1. Thanks so much, babsje. Had it not been for the flowers, I wouldn’t have been drawn so completely into the world of the birds, insects, and other creatures who live among them. The interconnections are increasingly obvious, and just as pleasing: like the interconnections among us bloggers.

    1. I’m so pleased you stopped by Ellen; thank you for your support. Your own pairings of words and images always delight me; a little ‘like’ on one of your entries always has deeper appreciation behind it than just an easy click.

    1. Asking for a ‘favorite’ photo’ seems like asking, “Which of your children do you love best?” When people ask, “Which is your favorite flower?” I always say, “The one I’m looking at!”

  2. Hate to say, “I told you so,” but . . . I’m glad you are beginning to receive recognition for your photographic skills. The next goal should be publication. I’d love to see some of your work in Texas Highways and other such magazines, words as well as images. Now that your name is being associated with awards, that should help you get a foot in the door.

    1. I’ve had print articles published and rejected, and I know what that process is like; I’m not quite sure I want to spend the time and energy that’s available to me on submissions. Of course, never say never, and all that. We’ll see.

      Besides: online publication still is publication. One of the caveats for the photo contest was the same as for literary submissions; the photos could not have been previously published, even online. I was lucky my archives are large enough now that I had some photos I’d meant to put on my blog, and hadn’t.

      Beyond that, I had a moment of clarity last night when I came across this line in the website of one of the most accomplished photographers and writers about Texas I know; he said, “My blog is my book.”
      That’s a line worth lifting.

    1. And of course I’ve put your bouquet in a digital Mason jar: a blue one, that shines nicely in the sunlight coming through the kitchen window. The award is great, and your bouquet is great, but best of all has been your company on this little journey — I always look forward to your comments as much as I do to your posts!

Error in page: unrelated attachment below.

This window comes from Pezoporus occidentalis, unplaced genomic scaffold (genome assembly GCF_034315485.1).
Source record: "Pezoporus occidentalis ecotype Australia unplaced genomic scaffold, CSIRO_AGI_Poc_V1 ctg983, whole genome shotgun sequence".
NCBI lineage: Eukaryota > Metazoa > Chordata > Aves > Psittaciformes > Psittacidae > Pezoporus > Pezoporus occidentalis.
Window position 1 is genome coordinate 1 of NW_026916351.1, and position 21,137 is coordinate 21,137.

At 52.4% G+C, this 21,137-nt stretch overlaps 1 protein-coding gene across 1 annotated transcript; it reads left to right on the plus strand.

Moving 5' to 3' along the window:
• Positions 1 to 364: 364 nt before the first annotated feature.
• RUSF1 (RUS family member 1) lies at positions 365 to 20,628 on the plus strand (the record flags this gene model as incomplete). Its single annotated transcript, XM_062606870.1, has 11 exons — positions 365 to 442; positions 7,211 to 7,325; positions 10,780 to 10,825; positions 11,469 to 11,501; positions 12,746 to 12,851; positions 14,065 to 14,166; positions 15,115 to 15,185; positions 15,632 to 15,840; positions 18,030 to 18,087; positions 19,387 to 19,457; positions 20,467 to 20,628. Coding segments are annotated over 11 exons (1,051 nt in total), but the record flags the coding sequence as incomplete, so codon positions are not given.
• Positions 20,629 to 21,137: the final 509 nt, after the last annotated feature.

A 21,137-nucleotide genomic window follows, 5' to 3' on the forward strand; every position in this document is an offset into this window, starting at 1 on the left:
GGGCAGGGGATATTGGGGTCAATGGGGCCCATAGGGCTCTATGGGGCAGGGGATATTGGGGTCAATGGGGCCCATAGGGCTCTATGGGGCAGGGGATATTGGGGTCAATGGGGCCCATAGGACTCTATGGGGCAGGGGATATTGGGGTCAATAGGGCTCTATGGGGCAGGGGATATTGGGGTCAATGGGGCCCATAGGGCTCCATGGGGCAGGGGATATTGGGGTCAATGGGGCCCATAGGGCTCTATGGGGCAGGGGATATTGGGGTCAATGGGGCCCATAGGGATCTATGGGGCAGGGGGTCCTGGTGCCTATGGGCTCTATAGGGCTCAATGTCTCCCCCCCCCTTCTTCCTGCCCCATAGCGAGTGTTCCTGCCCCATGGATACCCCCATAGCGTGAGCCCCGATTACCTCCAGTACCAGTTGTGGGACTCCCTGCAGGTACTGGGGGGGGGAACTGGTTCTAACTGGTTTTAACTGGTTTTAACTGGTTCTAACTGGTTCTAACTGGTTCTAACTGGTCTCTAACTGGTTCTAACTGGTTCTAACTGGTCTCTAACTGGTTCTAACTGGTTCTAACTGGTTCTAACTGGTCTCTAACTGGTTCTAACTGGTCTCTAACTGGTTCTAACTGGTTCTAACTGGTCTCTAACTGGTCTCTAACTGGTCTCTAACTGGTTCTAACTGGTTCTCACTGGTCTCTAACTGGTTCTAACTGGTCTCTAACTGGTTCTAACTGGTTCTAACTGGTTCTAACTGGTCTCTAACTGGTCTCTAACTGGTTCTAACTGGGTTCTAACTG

3. Well deserved!

    You summed up why I continue to make an effort (albeit a poor one) to produce a blog of our adventures.

    “it became much more: a tool of discovery; a way to hone photographic skills; and a way to satisfy
    my own curiosity about the new worlds I’d begun to encounter.”

    Thank you so much for sharing the views along your journey.

    1. One of the best things about these blogs of ours is the way they reveal the differences and similarities in our worlds. I’ve been surprised more than a few times that one of ‘our’ plants or birds also is part of your world. Sometimes the species differs, but in the grand scheme of things, that only adds to the interest.

      For some reason, one of my favorite quotations from Dillard’s Pilgrim at Tinker Creek comes to mind:

      “The world is wilder than [we imagine] in all directions, more dangerous and bitter, more extravagant and bright. We are making hay when we should be making whoopee; we are raising tomatoes when we should be raising Cain, or Lazarus.

      Go up into the gaps. If you can find them; they shift and vanish too. Stalk the gaps. Squeak into a gap in the soil, turn, and unlock-more than a maple- a universe. This is how you spend this afternoon, and tomorrow morning, and tomorrow afternoon. Spend the afternoon. You can’t take it with you.”

  4. Oh, Linda, many congratulations on these awards! I can’t think of a soul who deserves them more. I’m thrilled for you and so happy that you shared your good news with us (otherwise, most of us probably wouldn’t have had an inkling!). Isn’t it amazing how something that started so small has blossomed into such an enjoyable and fulfilling sideline?!! You rock, my friend!

    1. I still have enough Garrison Keillor-style midwesterner in me that I considered not posting the news: but I’ve been out of the midwest long enough, and was excited enough, that there wasn’t really any question that I would. The experience has been an affirmation of something I’ve always believed: excellence for its own sake is the point. Honors, awards, and recognition are — well, lagniappe.

  5. Congratulations Linda! It was so much fun meeting you. Your blog is an inspiration for both the photography and the prose. I’m following!

    1. It was fun, Kim! Despite my pre-presentation nerves, things went well enough, and having some winning photos was quite a surprise. Now, I’m ready to get back into what passes for a routine in my life, and see what else I can find to please you!

    1. My gracious. How nice of you to stop by, Daniel. I hope all’s well in your world. It won’t be all that long before you’ll have some of the ice and snow that you photograph so beautifully, and that you were kind enough to share with me in the past. I checked Flickr to see if there might be some new photos there, but the last I found were from the hike near the Granite Park Chalet. Perhaps you’ve moved to Instagram, or Facebook. I’m not on either of those: a decision that has some good points despite occasional frustrations.